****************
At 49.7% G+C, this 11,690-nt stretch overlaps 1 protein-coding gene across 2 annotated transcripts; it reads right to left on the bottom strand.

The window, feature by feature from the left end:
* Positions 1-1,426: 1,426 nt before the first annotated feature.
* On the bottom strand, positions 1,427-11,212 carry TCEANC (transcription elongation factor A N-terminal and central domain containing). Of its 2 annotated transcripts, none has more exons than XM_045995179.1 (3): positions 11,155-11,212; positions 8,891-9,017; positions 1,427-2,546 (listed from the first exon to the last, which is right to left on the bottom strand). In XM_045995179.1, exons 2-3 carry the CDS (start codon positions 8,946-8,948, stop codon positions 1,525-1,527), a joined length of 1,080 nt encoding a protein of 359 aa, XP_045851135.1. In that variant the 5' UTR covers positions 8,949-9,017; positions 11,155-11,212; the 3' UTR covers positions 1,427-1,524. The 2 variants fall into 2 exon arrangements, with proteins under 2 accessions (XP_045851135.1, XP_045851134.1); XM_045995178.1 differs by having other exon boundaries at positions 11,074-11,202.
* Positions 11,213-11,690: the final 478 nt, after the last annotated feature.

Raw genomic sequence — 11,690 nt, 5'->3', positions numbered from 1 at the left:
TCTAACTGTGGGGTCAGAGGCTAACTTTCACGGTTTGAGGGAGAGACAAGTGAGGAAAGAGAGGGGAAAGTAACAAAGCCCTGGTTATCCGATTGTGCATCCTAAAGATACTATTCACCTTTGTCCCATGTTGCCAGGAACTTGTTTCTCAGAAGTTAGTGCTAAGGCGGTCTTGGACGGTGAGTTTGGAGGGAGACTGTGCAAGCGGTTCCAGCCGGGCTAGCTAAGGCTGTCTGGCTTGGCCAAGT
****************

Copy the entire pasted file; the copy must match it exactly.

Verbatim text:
At 49.7% G+C, this 11,690-nt stretch overlaps 1 protein-coding gene across 2 annotated transcripts; it reads right to left on the bottom strand.

The window, feature by feature from the left end:
* Positions 1-1,426: 1,426 nt before the first annotated feature.
* On the bottom strand, positions 1,427-11,212 carry TCEANC (transcription elongation factor A N-terminal and central domain containing). Of its 2 annotated transcripts, none has more exons than XM_045995179.1 (3): positions 11,155-11,212; positions 8,891-9,017; positions 1,427-2,546 (listed from the first exon to the last, which is right to left on the bottom strand). In XM_045995179.1, exons 2-3 carry the CDS (start codon positions 8,946-8,948, stop codon positions 1,525-1,527), a joined length of 1,080 nt encoding a protein of 359 aa, XP_045851135.1. In that variant the 5' UTR covers positions 8,949-9,017; positions 11,155-11,212; the 3' UTR covers positions 1,427-1,524. The 2 variants fall into 2 exon arrangements, with proteins under 2 accessions (XP_045851135.1, XP_045851134.1); XM_045995178.1 differs by having other exon boundaries at positions 11,074-11,202.
* Positions 11,213-11,690: the final 478 nt, after the last annotated feature.

Raw genomic sequence — 11,690 nt, 5'->3', positions numbered from 1 at the left:
TCTAACTGTGGGGTCAGAGGCTAACTTTCACGGTTTGAGGGAGAGACAAGTGAGGAAAGAGAGGGGAAAGTAACAAAGCCCTGGTTATCCGATTGTGCATCCTAAAGATACTATTCACCTTTGTCCCATGTTGCCAGGAACTTGTTTCTCAGAAGTTAGTGCTAAGGCGGTCTTGGACGGTGAGTTTGGAGGGAGACTGTGCAAGCGGTTCCAGCCGGGCTAGCTAAGGCTGTCTGGCTTGGCCAAGT